When Gonzaga kicked off its football season last month, Eagles coach Randy Trivers told The Current that his young team had a very high ceiling with a lot of potential.
On Saturday afternoon, the Eagles showed just how high they could soar. They drubbed one of their biggest rivals, Georgetown Prep, 40-0 in the 15th annual Jesuit Gridiron Classic.
“This is a huge game, not just for me but our school and our entire Gonzaga community,” said Eagles senior running back Jason Labbe. “It’s one of the things I tried to stress to our young team as a captain. A lot of these guys hadn’t played in this game. I had to tell them this wasn’t just about football. I wanted to make sure we were prepared.”
The rivalry between the schools dates back to the late 1800s. Since the creation of the annual showcase game, the proceeds from the gate have gone directly to support the students of the Washington Jesuit Academy, a tuition-free middle school for boys from the District’s low-income neighborhoods.
Coming into Saturday, the Eagles looked like a young team trying to find its way after graduating a slew of talented players at skill positions, including quarterback, running back and wideout. The Eagles flashed their potential in a 38-0 opener at Gilman, but were quickly brought back down in a 21-6 defeat to Florida’s Viera. The coach used that loss as a teaching moment for his green squad.
“We have a really young team, and sometimes you have to learn from experience,” Trivers said. “You never like to lose, and it’s not a good thing to lose — I don’t believe in that, but I believe in making a positive out of a negative. We used that experience to hone in on some things.”
It was a message the team took to heart.
“We just really have to trust in our preparation,” said Labbe. “The Viera game was a wake-up call for us. We knew how good we could be and went back to practice and just grinded it out.”
That improvement showed in a gritty 30-6 win in Philadelphia over New Jersey-based Peddie School on Sept. 8.
On Saturday afternoon — on the Eagles’ biggest stage so far this season — Gonzaga even benefited from its players’ youth and inexperience. Without feeling the historical pressure that comes with the Georgetown Prep game, which can leave skilled players faltering, the Eagles didn’t get too hyped up and just focused on playing football.
“I haven’t been in this culture at all,” freshman starting quarterback Caleb Williams said. “This was my first time ever seeing the crowd versus Georgetown Prep. I came out like it was a regular game. I knew what it meant to everybody in D.C., in Gonzaga. I prepared well during the week and helped my team prepare well during the week.”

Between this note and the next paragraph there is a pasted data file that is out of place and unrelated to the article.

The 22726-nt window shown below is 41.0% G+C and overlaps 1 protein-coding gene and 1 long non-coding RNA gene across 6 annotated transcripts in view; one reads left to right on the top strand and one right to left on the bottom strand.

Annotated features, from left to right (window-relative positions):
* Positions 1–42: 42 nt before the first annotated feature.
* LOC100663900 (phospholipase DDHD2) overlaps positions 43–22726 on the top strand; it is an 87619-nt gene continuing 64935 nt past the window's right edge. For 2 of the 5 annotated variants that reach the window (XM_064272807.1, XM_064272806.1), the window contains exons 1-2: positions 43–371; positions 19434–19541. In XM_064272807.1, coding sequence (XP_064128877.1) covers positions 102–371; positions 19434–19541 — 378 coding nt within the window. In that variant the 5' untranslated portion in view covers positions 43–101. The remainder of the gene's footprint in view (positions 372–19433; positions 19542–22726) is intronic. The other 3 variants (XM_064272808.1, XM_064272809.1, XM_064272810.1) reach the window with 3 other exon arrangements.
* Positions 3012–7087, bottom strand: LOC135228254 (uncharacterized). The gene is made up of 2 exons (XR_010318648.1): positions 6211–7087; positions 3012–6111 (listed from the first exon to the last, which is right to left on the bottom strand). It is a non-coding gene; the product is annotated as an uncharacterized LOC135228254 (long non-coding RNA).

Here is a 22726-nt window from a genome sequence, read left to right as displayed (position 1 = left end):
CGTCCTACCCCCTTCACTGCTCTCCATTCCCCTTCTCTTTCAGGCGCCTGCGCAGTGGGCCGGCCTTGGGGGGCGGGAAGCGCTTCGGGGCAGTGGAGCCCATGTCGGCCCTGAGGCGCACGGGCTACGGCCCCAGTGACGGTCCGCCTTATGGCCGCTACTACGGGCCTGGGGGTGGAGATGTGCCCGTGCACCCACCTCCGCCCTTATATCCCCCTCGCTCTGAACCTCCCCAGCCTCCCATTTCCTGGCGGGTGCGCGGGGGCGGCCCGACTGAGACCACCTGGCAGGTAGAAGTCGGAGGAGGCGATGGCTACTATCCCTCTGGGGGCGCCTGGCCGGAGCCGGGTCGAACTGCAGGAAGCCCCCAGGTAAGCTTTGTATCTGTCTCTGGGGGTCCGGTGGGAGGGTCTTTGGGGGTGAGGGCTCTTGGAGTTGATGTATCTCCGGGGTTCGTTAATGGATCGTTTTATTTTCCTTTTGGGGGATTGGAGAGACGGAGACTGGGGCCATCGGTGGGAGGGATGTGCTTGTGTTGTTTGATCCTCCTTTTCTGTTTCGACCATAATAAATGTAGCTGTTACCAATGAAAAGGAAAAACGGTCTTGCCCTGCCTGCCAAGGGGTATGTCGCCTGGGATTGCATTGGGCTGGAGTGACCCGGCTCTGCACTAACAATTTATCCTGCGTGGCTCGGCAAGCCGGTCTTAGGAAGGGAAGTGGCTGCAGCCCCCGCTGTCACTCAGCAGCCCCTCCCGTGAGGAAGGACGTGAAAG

In Saturday’s win, Williams played with the composure of a seasoned veteran, completing nine of 16 passes for 127 yards and a touchdown while committing no turnovers.
“Right now he is making very good decisions and doing a good job of protecting the football,” said Trivers. “He is making the right decisions. He is staying within himself and executing the offense very well. He is doing a good job of running the show.”
Williams’ go-to targets were senior wide receiver Maguire Dilenge, who had four catches for 58 yards; senior tight end Robby Mangas, who snagged a catch for a 42-yard touchdown; and junior wide receiver Dean Engram, who hauled in two catches for 28 yards and a touchdown.
In the 40-0 dismantling of the Little Hoyas, Williams was supported by a powerful rushing attack led by Labbe’s 12 carries for 61 yards and a touchdown rush. In addition, junior wingback Sam Sweeney and junior runner Lucas Warfield combined to add 14 more carries for 98 yards and three touchdowns.
The Eagles began the rout of the Little Hoyas with an explosive first half, in which junior running back John Marshall took a direct snap 24 yards for a touchdown to seize a quick 7-0 lead. Gonzaga quickly followed it up with a scoring strike from Williams to Engram.
“I knew where I was going by the cornerback,” the quarterback said. “I really liked my matchup, and it was one of our money-making plays.”
The Eagles finished off the first half with Labbe rushing for a score to secure a commanding 21-0 lead. On the Eagles’ first offensive play of the second half, they delivered the knockout blow when the team used a trick play — a behind-the-line pass from Williams to senior wideout Sydney Person, who then threw a 42-yard touchdown to Mangas.
“We are big on our preparation,” said Trivers. “We felt like that was the right time and situation to pull that one. Our guys have done a good job of rehearsing and practicing that deal.”
Grabbing an early advantage on the scoreboard was a strategy the Eagles had hoped for all week to prevent Georgetown Prep from unleashing its vaunted rushing attack. Once Gonzaga’s offense put the team in prime position, the Eagles defense could ground the Little Hoyas’ passing game.
“Defensively we were concerned about their running game,” said Trivers. “They have a potent set of running backs. We were concerned with them running the ball going in. We were hopeful that we could get a lead and do well so we could change the flow of the game.”
Gonzaga now boasts a 3-1 record and will close out nonconference play on Saturday when it hosts Avalon. The Eagles will open Washington Catholic Athletic Conference action on Sept. 29 when they host Bishop McNamara.